Mayoral candidate fishing for oyster funding answers
NOOSA’S Bring Back the Fish oyster reef project has been rated a failure by Noosa mayoral candidate Clare Stewart who has promised a thorough investigation into funding of the scheme if she is elected.
“If I find any evidence of a neglect of due process in these monies being granted, I will pursue these matters to their fullest extent,” Ms Stewart said.
This flagship undertaking by Noosa Biosphere Reserve Foundation with financial backing from the Noosa Council aw 10 of the 14 artificial reefs used in the trial dumped due largely to boat strikes.
The council has committed a further $1.2 million to upscale the oyster shell reefs bound in coir bags in a bid to increase marine biodiversity.
A University of the Sunshine Coast review of the trial found first trial batch grew oysters “that will eventually develop into self-sustaining oyster reefs”.
However Ms Stewart said residents are “disgusted at the blatant and disgraceful waste of ratepayer dollars”.
“Many of those residents who have discussed this with me are of the opinion that the dead oyster shell fiasco was doomed to fail,” she said.
“People who are experienced with the live oyster and fish populations in the river will tell you that dead oyster shells are simply that … dead shells.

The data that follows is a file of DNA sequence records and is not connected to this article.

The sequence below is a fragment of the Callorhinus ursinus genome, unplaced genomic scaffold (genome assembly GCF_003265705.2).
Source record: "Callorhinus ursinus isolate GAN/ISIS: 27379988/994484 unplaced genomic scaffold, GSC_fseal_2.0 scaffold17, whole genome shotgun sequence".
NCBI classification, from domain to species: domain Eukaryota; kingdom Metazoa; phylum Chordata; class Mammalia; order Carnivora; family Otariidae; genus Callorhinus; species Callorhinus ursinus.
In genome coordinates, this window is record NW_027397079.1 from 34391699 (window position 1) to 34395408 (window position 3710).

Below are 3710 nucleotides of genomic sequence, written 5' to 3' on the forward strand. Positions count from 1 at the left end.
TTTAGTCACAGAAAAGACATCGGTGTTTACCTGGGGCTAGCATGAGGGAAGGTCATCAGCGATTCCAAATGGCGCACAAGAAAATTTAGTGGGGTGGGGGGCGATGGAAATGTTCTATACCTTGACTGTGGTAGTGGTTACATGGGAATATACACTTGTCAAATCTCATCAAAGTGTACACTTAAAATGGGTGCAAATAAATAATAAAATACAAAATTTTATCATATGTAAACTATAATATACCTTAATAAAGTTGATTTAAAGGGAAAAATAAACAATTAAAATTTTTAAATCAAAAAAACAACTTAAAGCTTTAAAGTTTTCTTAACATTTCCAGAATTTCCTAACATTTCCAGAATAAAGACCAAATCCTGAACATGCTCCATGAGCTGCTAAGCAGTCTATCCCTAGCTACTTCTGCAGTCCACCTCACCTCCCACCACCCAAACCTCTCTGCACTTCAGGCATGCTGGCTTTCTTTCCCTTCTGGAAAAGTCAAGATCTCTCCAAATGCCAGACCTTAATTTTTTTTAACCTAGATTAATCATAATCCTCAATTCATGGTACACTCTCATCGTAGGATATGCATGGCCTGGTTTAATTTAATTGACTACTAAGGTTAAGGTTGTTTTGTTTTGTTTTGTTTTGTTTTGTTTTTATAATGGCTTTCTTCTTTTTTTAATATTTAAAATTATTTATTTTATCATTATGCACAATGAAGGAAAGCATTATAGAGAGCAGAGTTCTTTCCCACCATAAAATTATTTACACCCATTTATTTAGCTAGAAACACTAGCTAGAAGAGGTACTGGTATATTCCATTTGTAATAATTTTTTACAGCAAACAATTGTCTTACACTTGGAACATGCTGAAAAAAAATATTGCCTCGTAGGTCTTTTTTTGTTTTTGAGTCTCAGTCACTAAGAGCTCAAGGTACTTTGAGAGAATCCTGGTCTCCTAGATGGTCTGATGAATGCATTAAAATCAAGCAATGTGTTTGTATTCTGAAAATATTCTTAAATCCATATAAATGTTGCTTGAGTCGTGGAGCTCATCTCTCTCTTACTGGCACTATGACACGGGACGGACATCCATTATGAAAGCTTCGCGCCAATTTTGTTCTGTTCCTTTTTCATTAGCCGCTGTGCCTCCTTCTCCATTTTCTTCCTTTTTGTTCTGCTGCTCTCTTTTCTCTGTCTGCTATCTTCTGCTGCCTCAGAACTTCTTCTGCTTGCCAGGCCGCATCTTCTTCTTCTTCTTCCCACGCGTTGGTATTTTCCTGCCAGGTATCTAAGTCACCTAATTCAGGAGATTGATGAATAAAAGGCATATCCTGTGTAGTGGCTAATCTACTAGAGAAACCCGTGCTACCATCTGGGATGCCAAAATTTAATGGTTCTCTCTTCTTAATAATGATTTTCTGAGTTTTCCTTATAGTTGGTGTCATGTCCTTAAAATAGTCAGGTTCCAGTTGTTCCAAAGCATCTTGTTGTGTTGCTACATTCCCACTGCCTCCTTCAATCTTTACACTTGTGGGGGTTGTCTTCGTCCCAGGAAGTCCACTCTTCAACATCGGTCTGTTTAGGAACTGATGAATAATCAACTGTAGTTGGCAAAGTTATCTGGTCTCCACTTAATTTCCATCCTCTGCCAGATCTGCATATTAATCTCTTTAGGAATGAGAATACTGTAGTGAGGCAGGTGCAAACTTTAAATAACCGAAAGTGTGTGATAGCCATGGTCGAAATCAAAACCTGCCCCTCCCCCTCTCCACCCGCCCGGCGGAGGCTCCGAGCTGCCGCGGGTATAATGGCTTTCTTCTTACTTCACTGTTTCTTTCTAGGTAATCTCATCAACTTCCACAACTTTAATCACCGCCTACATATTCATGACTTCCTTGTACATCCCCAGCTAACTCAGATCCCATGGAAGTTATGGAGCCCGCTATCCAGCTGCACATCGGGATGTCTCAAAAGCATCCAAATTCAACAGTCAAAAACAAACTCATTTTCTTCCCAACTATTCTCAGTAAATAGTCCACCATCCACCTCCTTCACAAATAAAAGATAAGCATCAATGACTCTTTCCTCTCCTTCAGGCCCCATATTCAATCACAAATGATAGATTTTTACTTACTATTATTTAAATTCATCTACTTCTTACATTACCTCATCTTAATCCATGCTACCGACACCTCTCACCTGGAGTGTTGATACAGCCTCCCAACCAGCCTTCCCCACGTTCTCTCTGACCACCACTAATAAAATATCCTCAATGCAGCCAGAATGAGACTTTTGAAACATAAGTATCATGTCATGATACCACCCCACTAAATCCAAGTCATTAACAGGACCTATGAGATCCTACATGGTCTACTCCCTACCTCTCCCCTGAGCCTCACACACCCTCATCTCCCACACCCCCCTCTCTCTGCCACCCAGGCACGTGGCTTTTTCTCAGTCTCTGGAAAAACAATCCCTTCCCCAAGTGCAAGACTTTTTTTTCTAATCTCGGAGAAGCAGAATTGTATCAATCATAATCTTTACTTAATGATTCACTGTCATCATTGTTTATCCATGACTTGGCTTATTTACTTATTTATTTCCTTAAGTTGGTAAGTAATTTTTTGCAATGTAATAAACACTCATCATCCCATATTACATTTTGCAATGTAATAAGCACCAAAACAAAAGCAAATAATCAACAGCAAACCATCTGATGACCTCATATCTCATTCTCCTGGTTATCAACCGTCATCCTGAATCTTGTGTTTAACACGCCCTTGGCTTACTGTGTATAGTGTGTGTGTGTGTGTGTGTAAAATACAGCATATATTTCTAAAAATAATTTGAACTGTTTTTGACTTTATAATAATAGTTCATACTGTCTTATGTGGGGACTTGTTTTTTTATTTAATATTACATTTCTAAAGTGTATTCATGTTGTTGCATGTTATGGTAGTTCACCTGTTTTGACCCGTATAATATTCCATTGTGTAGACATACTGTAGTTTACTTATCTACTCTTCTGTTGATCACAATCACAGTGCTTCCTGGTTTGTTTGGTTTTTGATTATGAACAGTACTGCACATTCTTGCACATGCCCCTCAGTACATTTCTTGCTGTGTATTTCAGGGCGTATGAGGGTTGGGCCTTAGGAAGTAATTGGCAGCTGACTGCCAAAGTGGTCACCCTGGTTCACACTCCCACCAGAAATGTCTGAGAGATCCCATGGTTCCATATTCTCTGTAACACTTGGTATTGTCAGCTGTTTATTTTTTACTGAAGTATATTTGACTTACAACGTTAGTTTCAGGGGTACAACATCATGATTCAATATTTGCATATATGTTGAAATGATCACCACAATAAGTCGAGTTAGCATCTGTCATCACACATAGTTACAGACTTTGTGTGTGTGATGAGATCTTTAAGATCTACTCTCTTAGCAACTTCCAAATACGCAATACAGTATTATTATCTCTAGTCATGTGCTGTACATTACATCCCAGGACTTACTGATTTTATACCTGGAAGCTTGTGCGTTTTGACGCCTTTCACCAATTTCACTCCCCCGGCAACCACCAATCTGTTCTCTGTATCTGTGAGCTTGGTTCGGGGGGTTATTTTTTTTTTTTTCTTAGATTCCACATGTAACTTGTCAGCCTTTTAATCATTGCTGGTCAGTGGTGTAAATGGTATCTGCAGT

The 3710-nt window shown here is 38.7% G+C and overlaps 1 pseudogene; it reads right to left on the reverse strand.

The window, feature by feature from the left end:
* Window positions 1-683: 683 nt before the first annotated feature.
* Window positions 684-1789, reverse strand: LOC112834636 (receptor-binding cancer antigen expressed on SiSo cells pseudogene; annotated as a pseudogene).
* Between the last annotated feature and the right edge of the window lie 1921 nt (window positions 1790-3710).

“They have no life and they attract no life.”
Ms Stewart said there are many examples where live oysters and fish are visible in Noosa river including most bridges and jetties.
She said oyster bags placed in the Noosa river “in a supposed attempt to bring back the fish failed drastically and so the council dumped the bags unceremoniously at the Noosa tip”.
“I’m reliably informed by many people who have been in and around the seafood industry that the absolute maximum cost of a bag, and dead oyster shells would be $500, popular opinion says probably a lot less than that,” she said.
“Residents that I have spoken with think that this is a complete waste of ratepayers’ money.
“There is a view we should not be dumping dead oyster shells from other systems into our river,” Ms Stewart said.
Under the council agreement, The Nature Conservancy will contribute $1.2 million to the project, with council adding a further $1.2 million over three years.
“This is a rare opportunity to work with the world’s most trusted conservation organisation on a major local project,” Mayor Tony Wellington said.
“Add in the $1.2 million being offered, thanks to a philanthropic donation by the Thomas Foundation, and we were faced with an offer too good to refuse. The big winner here will be the Noosa environment.
“Studies have shown that a hectare of rebuilt oyster reef will filter 2.7 billion litres of water annually, remove 166 kilograms of nutrient pollution and also produce 375 kilograms of new fish,” the mayor said.